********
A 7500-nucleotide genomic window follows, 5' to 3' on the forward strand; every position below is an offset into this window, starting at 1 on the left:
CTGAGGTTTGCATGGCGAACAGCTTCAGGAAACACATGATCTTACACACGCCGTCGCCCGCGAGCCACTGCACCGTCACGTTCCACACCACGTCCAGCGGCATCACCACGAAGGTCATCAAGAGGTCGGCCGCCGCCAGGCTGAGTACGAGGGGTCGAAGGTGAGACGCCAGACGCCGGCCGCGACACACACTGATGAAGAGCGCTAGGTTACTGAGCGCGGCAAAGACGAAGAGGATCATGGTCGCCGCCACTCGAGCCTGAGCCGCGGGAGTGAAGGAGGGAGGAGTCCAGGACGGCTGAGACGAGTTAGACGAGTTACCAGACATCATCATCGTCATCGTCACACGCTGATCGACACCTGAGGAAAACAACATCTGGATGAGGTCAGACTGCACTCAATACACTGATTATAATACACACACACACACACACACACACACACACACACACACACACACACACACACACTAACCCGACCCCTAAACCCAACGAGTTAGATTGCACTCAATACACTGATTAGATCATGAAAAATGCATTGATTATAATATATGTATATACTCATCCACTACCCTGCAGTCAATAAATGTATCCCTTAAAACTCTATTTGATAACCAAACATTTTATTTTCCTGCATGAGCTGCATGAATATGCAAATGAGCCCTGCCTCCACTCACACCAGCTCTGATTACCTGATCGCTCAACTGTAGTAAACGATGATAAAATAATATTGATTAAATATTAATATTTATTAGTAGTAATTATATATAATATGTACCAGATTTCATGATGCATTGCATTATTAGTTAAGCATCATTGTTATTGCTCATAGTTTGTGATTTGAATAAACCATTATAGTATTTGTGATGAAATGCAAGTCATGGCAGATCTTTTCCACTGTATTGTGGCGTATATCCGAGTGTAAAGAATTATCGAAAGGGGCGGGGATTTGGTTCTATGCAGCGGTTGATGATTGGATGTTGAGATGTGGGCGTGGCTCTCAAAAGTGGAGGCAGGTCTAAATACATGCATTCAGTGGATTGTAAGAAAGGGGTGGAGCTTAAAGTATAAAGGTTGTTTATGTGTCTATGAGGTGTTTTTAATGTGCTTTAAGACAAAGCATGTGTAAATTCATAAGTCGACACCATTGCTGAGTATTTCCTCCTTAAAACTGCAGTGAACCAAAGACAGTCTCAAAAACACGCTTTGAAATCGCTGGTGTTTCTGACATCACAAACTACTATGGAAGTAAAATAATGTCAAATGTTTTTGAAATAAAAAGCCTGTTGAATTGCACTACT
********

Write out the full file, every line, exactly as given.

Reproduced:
A 7500-nucleotide genomic window follows, 5' to 3' on the forward strand; every position below is an offset into this window, starting at 1 on the left:
CTGAGGTTTGCATGGCGAACAGCTTCAGGAAACACATGATCTTACACACGCCGTCGCCCGCGAGCCACTGCACCGTCACGTTCCACACCACGTCCAGCGGCATCACCACGAAGGTCATCAAGAGGTCGGCCGCCGCCAGGCTGAGTACGAGGGGTCGAAGGTGAGACGCCAGACGCCGGCCGCGACACACACTGATGAAGAGCGCTAGGTTACTGAGCGCGGCAAAGACGAAGAGGATCATGGTCGCCGCCACTCGAGCCTGAGCCGCGGGAGTGAAGGAGGGAGGAGTCCAGGACGGCTGAGACGAGTTAGACGAGTTACCAGACATCATCATCGTCATCGTCACACGCTGATCGACACCTGAGGAAAACAACATCTGGATGAGGTCAGACTGCACTCAATACACTGATTATAATACACACACACACACACACACACACACACACACACACACACACACACACACACACTAACCCGACCCCTAAACCCAACGAGTTAGATTGCACTCAATACACTGATTAGATCATGAAAAATGCATTGATTATAATATATGTATATACTCATCCACTACCCTGCAGTCAATAAATGTATCCCTTAAAACTCTATTTGATAACCAAACATTTTATTTTCCTGCATGAGCTGCATGAATATGCAAATGAGCCCTGCCTCCACTCACACCAGCTCTGATTACCTGATCGCTCAACTGTAGTAAACGATGATAAAATAATATTGATTAAATATTAATATTTATTAGTAGTAATTATATATAATATGTACCAGATTTCATGATGCATTGCATTATTAGTTAAGCATCATTGTTATTGCTCATAGTTTGTGATTTGAATAAACCATTATAGTATTTGTGATGAAATGCAAGTCATGGCAGATCTTTTCCACTGTATTGTGGCGTATATCCGAGTGTAAAGAATTATCGAAAGGGGCGGGGATTTGGTTCTATGCAGCGGTTGATGATTGGATGTTGAGATGTGGGCGTGGCTCTCAAAAGTGGAGGCAGGTCTAAATACATGCATTCAGTGGATTGTAAGAAAGGGGTGGAGCTTAAAGTATAAAGGTTGTTTATGTGTCTATGAGGTGTTTTTAATGTGCTTTAAGACAAAGCATGTGTAAATTCATAAGTCGACACCATTGCTGAGTATTTCCTCCTTAAAACTGCAGTGAACCAAAGACAGTCTCAAAAACACGCTTTGAAATCGCTGGTGTTTCTGACATCACAAACTACTATGGAAGTAAAATAATGTCAAATGTTTTTGAAATAAAAAGCCTGTTGAATTGCACTACT